HARARE – Our reporter Mugove Tafirenyika (MT) caught up with Charlton Hwende (CH) who is vying for the Chegutu West Constituency seat against Zanu PF’s Dexter Nduna.
MT: Who is Charlton Hwende?
CH: I am 38 years old, married with three children.
I am currently a member of the MDC national executive responsible for Mashonaland West Province.
I am a Christian who believes in God because he is the one governing this world.
I’m a very strong willed, cool and confident person and always prepared to listen to the opinions of others as long as my rights to life, liberty, or pursuit of happiness and that of others are not violated.
Charlton is someone who loves challenges in life.
I am a hard worker, responsible, serious person and I work best under pressure because without pressure and without expectation I won’t strive for enthusiasm!
MT: You are the MDC Mashonaland West national representative which position I guess goes with big responsibilities. We have heard about factionalism which has resulted in the suspension of some provincial members, how has the party dealt with these challenges ahead of elections on July 31?
CH. The leadership in the province is united behind our leader Dr Richard Morgan Tsvangirai.
We only hear of factions in Zanu PF and not in the MDC.
There are no factions in the party and what you are referring to are challenges that are synonymous with any democratic movement such as ours and we have since overcome that.
MT: Soon after your election as the party’s candidate for Chegutu West Constituency in the primary elections there were howls: “Rigged election!” What role did Nelson Chamisa play in your victory? We hear the two of you are close buddies.
CH: Wherever there is a competition, there is always a winner and a loser and there will always be howls which are consistent with the discomfort associated with losing.
I had many votes and I won both the election and results. I have known Chamisa for over two decades and to me he is not a friend but my brother and my leader.
Only the people of Chegutu had a role in the elections and they played that role by electing me as their candidate for Parliament.
MT: Talking about your candidature. You are contesting Chegutu West against Zanu PF’s Dexter Nduna, what new things have been missing in the constituency that you intend to improve on should you be elected?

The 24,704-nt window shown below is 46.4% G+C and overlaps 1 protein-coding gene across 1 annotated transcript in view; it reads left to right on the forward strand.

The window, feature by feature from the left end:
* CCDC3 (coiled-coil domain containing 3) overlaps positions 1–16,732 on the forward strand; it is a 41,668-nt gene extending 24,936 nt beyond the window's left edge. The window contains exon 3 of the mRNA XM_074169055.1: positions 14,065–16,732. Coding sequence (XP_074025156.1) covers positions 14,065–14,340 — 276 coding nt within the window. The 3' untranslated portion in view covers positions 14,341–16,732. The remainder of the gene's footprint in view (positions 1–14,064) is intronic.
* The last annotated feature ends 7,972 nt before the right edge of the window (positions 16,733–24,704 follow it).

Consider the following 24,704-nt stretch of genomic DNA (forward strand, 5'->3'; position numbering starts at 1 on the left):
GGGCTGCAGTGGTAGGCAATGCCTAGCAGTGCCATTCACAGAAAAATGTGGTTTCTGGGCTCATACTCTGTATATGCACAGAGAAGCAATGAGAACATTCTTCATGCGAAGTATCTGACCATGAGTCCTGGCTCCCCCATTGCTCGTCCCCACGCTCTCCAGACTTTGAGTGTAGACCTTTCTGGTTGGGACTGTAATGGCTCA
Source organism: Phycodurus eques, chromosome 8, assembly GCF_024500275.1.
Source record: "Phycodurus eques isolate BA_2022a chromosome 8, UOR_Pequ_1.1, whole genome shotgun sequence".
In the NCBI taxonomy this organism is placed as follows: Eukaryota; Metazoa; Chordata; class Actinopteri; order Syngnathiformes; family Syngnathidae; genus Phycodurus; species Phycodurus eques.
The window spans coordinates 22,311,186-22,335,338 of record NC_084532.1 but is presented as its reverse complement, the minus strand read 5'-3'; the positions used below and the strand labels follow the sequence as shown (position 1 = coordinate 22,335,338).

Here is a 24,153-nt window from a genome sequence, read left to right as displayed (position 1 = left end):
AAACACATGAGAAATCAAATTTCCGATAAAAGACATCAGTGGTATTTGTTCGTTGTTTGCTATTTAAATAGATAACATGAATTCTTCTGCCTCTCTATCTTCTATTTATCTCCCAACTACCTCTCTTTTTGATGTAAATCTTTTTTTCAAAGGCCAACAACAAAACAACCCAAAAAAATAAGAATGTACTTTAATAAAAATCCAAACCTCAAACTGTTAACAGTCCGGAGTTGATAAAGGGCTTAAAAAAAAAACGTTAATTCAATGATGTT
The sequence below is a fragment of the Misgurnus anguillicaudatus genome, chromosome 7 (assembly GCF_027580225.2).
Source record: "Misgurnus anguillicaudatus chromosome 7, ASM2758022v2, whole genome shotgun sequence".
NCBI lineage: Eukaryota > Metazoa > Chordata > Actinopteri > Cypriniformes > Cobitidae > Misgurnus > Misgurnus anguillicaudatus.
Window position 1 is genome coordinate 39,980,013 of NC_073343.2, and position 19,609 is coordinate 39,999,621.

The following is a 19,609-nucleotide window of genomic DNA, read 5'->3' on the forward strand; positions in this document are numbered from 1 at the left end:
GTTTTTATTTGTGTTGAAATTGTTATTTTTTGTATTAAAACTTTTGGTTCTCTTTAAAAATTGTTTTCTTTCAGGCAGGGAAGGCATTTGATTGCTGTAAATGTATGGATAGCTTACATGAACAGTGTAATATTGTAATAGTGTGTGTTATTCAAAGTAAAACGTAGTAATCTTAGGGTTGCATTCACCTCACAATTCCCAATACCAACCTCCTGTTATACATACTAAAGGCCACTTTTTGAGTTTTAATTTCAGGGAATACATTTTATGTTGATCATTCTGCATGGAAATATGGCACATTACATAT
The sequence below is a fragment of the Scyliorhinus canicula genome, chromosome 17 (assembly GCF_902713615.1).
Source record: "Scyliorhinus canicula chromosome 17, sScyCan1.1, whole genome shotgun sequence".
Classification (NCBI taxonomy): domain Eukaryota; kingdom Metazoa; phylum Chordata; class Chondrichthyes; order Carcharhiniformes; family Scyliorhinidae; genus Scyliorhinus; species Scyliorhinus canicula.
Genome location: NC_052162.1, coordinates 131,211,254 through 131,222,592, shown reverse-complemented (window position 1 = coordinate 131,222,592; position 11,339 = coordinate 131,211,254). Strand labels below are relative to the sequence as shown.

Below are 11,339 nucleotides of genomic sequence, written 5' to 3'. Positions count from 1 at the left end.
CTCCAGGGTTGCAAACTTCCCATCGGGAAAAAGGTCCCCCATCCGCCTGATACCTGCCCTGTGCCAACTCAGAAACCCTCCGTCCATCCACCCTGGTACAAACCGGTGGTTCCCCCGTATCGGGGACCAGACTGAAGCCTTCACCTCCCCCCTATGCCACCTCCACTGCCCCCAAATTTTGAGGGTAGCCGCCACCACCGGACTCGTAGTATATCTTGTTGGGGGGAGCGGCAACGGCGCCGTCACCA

CH: There are a lot of things that Chegutu is lagging in and I will spend the whole day talking about them.
I will just narrow them to three.
Firstly, Chegutu is still far in terms of road network infrastructure.
I will work tirelessly with the responsible ministry to ensure an upgrade of the road network.
Secondly, I will ensure that clean, running water is piped to all households and electricity is extended to most houses without.
My other port of call will be information technology.
Chegutu needs a technology centre because technology is the key to development.
Acquiring advanced technologies helped pull China and India out of the economic quagmire that they found themselves in and we believe Chegutu can draw lessons from the Asian technological revolution.
MT: What legislative agenda for your constituency should Zimbabweans look forward to in the next Parliament?
CH: In Parliament, my goal is to represent Chegutu West with distinction by striving to use the chambers of the Zimbabwe House of Assembly to prepare a new path for our country.
My energy will be focused on enshrining certain bedrock principles that are indispensable to peace and progress in a pluralistic society like ours which principles will be drawn from the overall main MDC manifesto upholding the principle of constitutionalism from the level of the constituency politics, the principle of democracy that ensures that people in my constituency are free to engage and constructively, criticise their leaders for the good of Chegutu.